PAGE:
By Matt Hombach
Judging from the title of this column, you're probably surmising I'm about to rant and rave about how gas prices are way out of hand and how you should ditch your gas-guzzling SUV and get yourself one of those futuristic looking hybrid cars.
Unfortunately, I can't really help you save any money at the pump, but I can help you save a few strokes on your golf score.
LPGA Hall of Famer Carol Mann recently teamed up with girls from Baltimore
The 2006 LPGA McDonald's Championship returns to Havre de Grace for the second year in a row, June 8-11 at Bulle Rock Golf Club. The defending champion Annika Sorenstam will battle it out with the best lady golfers on tour including Paula Creamer, Natalie Gulbis, Cristie Kerr, Julie Inkster, Grace Park, Lorena Ochoa, Morgan Pressel, Aree Song, Christina Kim, Karrie Webb and Michelle Wie. Last year local golf fans were treated to a dramatic finish as Sorenstam held on to win with amateur Wie finishing second and rookie Paula Creamer finished very strong in third.
The one iron and two iron, the lowest lofted and most difficult clubs to hit consistently, have become extinct from the bags of recreational golfers. However, up until a few years ago, even most weekend golfers were still carrying the standard three and four iron from their set.
In the early 1990's, some golfers began dumping their long irons in favor of seven woods or nine woods. These high lofted woods allowed them to hit the ball more consistently and hit nice high shots that landed softly on the green.
The typical weekend golfer continued to toil futilely with their long irons, hitting a variety of poorly struck, unpredictable shots with their unforgiving, low lofted long irons.
They snickered at the high numbered woods as "old man's clubs" and wouldn't be caught dead with one in their bag, even if it would help their game immensely.
"Utility" Clubs Introduced
But a few years ago, something changed. Leading golf manufacturing companies began introducing "utility" or "hybrid" clubs to the golf market (others referred to them as "rescue clubs" or "iron-woods"). This new style of club combined the best elements from both fairway woods and long irons. The clubs were much more forgiving on poorly hit shots and helped get the ball in the air easily even out of the rough.
The design of the clubs were stylish and many of the big brand name golf companies like Taylor Made, Nike, Adams and others introduced the hybrid club to the masses and made them okay for golfers of any skill level to have in the bag.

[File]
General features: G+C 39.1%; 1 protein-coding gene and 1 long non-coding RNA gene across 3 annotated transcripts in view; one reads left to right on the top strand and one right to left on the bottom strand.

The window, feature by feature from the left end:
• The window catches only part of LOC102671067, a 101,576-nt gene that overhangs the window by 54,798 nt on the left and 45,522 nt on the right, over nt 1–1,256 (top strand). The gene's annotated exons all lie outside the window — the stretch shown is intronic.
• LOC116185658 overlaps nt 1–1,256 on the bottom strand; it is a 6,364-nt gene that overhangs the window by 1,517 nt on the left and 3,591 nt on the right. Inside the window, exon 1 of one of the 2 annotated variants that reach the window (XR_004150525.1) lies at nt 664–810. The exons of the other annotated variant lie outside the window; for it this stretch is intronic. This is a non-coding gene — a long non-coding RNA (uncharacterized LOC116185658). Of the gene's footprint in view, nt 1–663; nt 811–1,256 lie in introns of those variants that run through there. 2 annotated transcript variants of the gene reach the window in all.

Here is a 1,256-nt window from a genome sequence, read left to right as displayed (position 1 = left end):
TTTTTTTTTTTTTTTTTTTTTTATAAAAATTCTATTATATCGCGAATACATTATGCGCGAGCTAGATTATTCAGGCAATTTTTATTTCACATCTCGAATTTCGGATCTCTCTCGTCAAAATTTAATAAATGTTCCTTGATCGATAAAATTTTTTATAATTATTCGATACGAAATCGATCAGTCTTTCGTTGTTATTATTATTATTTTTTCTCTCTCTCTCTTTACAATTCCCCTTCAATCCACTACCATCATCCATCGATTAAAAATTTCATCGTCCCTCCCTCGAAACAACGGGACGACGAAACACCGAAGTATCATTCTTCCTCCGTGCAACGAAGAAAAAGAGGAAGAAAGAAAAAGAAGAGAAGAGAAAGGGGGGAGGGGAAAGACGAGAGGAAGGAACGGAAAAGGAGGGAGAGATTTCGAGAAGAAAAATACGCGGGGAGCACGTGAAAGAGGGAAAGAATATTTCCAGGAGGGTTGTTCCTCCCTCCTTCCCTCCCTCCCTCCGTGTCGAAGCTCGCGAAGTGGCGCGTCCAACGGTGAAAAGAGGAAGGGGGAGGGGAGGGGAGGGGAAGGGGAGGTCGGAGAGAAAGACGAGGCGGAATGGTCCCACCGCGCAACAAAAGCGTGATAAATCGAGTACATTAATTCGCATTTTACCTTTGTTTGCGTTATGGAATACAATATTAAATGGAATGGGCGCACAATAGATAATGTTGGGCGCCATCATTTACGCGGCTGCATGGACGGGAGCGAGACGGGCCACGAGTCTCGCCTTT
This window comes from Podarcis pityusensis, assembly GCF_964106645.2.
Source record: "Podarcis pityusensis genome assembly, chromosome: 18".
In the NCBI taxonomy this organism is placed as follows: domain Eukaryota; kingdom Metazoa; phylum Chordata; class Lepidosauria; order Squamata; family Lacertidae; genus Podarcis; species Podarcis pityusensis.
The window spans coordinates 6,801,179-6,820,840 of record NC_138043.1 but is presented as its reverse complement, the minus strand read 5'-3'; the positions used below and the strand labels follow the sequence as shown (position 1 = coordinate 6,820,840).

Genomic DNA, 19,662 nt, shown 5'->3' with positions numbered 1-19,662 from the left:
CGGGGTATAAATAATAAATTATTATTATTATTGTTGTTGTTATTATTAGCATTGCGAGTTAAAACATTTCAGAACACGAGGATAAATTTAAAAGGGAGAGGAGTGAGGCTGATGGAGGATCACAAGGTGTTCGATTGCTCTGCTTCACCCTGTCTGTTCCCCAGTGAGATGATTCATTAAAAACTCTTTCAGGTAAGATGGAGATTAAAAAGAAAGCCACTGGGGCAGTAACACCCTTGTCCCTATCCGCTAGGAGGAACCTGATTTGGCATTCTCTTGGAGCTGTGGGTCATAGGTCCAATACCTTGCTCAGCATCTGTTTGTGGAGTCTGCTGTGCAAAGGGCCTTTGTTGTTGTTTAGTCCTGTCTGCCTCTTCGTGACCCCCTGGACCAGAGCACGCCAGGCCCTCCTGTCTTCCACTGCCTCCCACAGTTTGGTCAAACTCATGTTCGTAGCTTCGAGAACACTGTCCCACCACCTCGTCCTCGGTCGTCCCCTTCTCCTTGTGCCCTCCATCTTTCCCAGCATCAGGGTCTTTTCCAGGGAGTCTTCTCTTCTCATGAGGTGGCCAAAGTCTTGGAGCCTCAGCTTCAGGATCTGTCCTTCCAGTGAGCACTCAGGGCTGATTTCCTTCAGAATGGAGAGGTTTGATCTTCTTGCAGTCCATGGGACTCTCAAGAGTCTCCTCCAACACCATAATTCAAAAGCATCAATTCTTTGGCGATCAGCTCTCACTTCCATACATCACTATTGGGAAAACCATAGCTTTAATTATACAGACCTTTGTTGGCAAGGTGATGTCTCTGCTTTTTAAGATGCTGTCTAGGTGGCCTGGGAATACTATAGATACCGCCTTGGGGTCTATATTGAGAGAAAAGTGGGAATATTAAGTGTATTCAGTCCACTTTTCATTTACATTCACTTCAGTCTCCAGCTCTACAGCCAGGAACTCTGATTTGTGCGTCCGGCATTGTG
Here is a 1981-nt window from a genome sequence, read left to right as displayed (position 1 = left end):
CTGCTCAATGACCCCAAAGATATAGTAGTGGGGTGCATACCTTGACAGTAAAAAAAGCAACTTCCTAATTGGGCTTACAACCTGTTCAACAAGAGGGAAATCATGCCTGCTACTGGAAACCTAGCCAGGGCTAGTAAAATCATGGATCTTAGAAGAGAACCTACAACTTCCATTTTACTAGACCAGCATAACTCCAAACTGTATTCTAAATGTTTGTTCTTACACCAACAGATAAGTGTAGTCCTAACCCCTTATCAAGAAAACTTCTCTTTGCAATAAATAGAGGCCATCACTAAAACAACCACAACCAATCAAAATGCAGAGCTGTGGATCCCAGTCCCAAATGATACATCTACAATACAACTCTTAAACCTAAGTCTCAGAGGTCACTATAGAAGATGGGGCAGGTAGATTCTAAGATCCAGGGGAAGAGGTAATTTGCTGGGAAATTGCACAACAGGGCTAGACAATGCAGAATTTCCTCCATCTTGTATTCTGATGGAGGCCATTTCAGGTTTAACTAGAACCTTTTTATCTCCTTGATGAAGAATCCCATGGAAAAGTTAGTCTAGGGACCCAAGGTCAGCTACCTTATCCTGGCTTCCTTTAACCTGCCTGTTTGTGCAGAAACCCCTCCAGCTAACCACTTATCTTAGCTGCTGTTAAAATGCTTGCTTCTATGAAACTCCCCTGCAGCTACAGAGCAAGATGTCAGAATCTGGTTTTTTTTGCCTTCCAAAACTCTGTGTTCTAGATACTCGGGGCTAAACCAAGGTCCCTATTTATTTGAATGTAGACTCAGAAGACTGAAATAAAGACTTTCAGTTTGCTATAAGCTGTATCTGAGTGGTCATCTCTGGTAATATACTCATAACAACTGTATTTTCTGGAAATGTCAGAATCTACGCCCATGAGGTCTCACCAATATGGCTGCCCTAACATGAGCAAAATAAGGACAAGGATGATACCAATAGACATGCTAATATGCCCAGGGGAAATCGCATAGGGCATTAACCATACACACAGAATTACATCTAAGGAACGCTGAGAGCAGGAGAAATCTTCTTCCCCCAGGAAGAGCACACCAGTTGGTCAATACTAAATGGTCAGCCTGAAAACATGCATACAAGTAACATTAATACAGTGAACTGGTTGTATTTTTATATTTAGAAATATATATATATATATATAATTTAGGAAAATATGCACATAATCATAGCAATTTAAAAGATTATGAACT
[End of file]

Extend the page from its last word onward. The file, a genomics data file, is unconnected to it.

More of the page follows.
How to Fit Hybrids in Your Bag
The only disadvantage to carrying one or two hybrid clubs is you will have to take clubs out of your bag to keep under the legal limit of 14. In most cases golfer will take out their long irons, but another option is to take out a lob wedge or gap wedge to make room for extra hybrid clubs.
Most recently, club manufacturers have combated this issue by introducing hybrid sets of irons in which the long irons (most often the standard three and four irons) are replaced with hybrid-style clubs. The best part about these special sets of irons is that the hybrids have the same look and feel as the rest of the set and the lofts are matched exactly to keep them in consistent, graduated order.
If you aren't interested in a new set of hybrid irons, the good news is there are tons of options and price ranges to choose from when buying a new hybrid club or two. Your best bet is to try as many different types of clubs as you can. Check out one of the many demo days at courses throughout the area or if someone you are playing with has a hybrid club in the bag, ask them if you can give it a try. Find what looks and feels good to you and go with it.
The Pros Finally Get Into the Act
The final chip to fall in the introduction of the hybrid club to the game of golf was the pros getting into act. Pro golfers hit long irons so well they really never thought to consider hybrid clubs. As with amateur golfers, senior and lady professional golfers figured out that hybrids could help their game first.
PGA Tour pros have only begun following suite in the last few years. A large percentage of touring pros now routinely have a hybrid club or two in their bag. Even one of the best ball strikers in the game, Ernie Els, has started using hybrids. He recently commented that he only wished someone had told him how great these clubs were sooner.
Matt Hombach works for Nevins & Associates, a marketing and public relations firm that handles several clients in the golfing industry.
Issue 1.2: May 4, 2006